Receptive field properties of the macaque second somatosensory cortex: Evidence for multiple functional representations

Paul J. Fitzgerald, John W. Lane, Pramodsingh H. Thakur, Steven S. Hsiao

Research output: Contribution to journalArticle


The detailed functional organization of the macaque second somatosensory cortex (SII) is not well understood. Here we report the results of a study of the functional organization of the SII hand region that combines microelectrode mapping using hand-held stimuli with single-unit recordings using a motorized, computer-controlled tactile oriented bar. The data indicate that the SII hand region extends ∼10 mm in the anteroposterior (AP) dimension, primarily within the upper bank of the lateral sulcus. Furthermore, we find evidence that this region consists of multiple functional fields, with a central field containing neurons that are driven well by cutaneous stimuli, flanked by an anterior field and a posterior field that each contain neurons that are driven well by proprioceptive stimuli and less well by cutaneous stimuli. The anterior field extends ∼4-5 mm AP, the central field extends ∼3-4 mm, and the posterior field extends ∼3 mm. Data from the motorized stimulator indicate that neurons in the central field are more responsive to oriented bars, more frequently exhibit orientation tuning, and have larger receptive fields than neurons in the anterior and posterior fields. We speculate that the three putative fields play different functional roles in tactile perception; the anterior and posterior fields process information that involves both proprioceptive and cutaneous input such as sensorimotor integration or stereognosis, whereas the central field processes primarily cutaneous information.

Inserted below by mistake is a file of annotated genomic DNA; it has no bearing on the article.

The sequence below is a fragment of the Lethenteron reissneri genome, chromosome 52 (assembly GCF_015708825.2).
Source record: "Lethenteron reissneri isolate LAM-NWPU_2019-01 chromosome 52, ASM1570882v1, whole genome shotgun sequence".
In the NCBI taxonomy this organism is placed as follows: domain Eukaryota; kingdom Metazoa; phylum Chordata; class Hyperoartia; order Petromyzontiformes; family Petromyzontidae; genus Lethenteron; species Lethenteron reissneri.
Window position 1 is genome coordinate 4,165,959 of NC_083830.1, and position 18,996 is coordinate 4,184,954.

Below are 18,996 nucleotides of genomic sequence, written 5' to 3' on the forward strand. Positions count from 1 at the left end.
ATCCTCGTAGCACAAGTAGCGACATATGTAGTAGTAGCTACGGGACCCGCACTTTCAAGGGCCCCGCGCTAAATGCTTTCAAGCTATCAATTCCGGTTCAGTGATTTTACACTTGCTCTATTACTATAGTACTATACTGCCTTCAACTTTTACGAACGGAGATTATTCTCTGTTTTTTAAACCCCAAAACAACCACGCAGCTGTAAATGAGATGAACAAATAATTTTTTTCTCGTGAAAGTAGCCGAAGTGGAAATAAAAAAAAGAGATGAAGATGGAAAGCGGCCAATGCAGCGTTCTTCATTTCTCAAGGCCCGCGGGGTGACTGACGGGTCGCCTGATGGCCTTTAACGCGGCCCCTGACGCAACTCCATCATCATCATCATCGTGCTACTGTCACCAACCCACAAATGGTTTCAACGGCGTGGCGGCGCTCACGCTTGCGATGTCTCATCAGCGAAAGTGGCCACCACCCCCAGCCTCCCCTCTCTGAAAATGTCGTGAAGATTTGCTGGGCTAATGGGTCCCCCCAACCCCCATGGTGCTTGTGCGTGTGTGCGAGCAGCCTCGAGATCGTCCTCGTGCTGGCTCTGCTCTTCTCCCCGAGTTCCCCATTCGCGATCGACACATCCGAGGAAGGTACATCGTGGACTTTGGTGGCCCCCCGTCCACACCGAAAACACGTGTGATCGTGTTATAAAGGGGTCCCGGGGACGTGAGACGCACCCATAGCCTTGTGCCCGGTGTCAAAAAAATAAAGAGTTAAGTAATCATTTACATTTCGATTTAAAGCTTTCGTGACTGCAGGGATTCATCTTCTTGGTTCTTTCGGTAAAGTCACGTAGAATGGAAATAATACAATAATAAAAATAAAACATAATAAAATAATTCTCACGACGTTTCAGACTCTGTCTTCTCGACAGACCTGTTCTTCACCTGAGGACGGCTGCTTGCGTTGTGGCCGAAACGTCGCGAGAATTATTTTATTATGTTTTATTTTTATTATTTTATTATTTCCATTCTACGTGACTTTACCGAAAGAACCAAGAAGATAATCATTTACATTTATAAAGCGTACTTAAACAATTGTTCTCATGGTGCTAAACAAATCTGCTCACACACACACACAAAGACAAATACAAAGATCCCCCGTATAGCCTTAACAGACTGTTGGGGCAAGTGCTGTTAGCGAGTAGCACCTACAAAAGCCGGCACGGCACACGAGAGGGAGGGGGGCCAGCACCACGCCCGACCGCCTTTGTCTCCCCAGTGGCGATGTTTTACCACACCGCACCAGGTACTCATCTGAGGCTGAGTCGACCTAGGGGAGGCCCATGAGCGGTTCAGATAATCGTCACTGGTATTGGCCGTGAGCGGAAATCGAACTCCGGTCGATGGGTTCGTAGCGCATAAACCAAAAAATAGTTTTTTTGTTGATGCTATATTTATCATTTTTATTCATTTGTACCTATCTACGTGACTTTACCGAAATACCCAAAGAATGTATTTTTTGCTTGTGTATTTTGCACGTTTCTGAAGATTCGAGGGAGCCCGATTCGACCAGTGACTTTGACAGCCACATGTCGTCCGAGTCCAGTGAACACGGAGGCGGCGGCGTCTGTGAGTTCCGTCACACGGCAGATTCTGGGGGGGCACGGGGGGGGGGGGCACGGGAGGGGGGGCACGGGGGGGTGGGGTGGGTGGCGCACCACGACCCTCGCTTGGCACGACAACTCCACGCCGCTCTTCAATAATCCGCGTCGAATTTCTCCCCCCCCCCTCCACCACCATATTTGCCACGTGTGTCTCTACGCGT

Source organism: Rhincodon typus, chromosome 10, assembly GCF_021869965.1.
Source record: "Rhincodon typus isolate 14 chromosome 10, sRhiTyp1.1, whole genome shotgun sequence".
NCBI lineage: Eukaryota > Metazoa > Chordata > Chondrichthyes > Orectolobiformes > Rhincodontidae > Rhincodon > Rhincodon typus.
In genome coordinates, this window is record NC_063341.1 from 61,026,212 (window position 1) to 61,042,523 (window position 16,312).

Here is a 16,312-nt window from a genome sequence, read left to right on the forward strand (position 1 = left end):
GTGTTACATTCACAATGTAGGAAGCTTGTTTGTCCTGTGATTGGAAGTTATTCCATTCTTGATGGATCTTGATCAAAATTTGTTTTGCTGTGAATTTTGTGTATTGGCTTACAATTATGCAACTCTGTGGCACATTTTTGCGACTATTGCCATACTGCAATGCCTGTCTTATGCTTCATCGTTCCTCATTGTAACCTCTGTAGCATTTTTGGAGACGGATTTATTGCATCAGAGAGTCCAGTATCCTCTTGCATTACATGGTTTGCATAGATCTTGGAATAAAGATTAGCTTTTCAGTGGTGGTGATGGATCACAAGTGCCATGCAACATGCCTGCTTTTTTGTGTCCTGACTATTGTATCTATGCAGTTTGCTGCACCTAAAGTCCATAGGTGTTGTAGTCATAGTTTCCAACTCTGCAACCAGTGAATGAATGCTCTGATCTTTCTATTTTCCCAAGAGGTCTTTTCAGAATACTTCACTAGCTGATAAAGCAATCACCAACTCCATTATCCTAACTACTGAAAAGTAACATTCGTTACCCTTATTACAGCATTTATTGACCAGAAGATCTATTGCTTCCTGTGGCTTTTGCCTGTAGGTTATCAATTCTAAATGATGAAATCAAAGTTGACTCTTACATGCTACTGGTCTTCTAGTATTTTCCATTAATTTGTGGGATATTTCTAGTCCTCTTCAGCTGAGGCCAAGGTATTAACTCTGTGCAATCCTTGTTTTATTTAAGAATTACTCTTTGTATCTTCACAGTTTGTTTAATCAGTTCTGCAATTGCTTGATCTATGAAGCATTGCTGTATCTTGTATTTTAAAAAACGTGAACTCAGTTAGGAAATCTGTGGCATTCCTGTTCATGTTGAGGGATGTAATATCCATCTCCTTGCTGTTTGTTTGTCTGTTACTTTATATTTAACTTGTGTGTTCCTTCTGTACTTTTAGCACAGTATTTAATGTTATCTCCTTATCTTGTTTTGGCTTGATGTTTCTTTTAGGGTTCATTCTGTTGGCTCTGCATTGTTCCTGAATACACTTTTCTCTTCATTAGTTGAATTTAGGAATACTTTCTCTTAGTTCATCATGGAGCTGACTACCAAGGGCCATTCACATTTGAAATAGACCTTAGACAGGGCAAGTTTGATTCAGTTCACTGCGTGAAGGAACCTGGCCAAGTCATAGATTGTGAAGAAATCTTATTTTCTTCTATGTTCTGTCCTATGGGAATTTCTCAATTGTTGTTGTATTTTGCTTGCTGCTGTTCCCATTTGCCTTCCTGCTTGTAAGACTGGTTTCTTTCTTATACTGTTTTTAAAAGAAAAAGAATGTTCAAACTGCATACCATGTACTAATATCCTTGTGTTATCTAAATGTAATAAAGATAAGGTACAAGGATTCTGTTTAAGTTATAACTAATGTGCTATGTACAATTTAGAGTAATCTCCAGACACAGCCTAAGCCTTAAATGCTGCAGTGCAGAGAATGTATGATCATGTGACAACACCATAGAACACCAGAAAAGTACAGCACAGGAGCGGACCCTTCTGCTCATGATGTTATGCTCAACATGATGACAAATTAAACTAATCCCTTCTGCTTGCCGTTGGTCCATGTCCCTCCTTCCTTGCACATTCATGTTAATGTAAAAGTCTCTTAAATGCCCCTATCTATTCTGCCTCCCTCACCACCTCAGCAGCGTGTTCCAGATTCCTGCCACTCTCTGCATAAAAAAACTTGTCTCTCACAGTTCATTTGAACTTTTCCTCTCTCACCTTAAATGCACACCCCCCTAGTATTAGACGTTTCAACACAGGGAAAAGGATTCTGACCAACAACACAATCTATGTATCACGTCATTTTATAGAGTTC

Original languageEnglish (US)
Pages (from-to)11193-11204
Number of pages12
JournalJournal of Neuroscience
Issue number49
StatePublished - Dec 8 2004


  • Cortex
  • Cutaneous
  • Mapping
  • Orientation
  • Proprioceptive (myotactic)
  • Somatosensory
  • Tactile

ASJC Scopus subject areas

  • Neuroscience(all)

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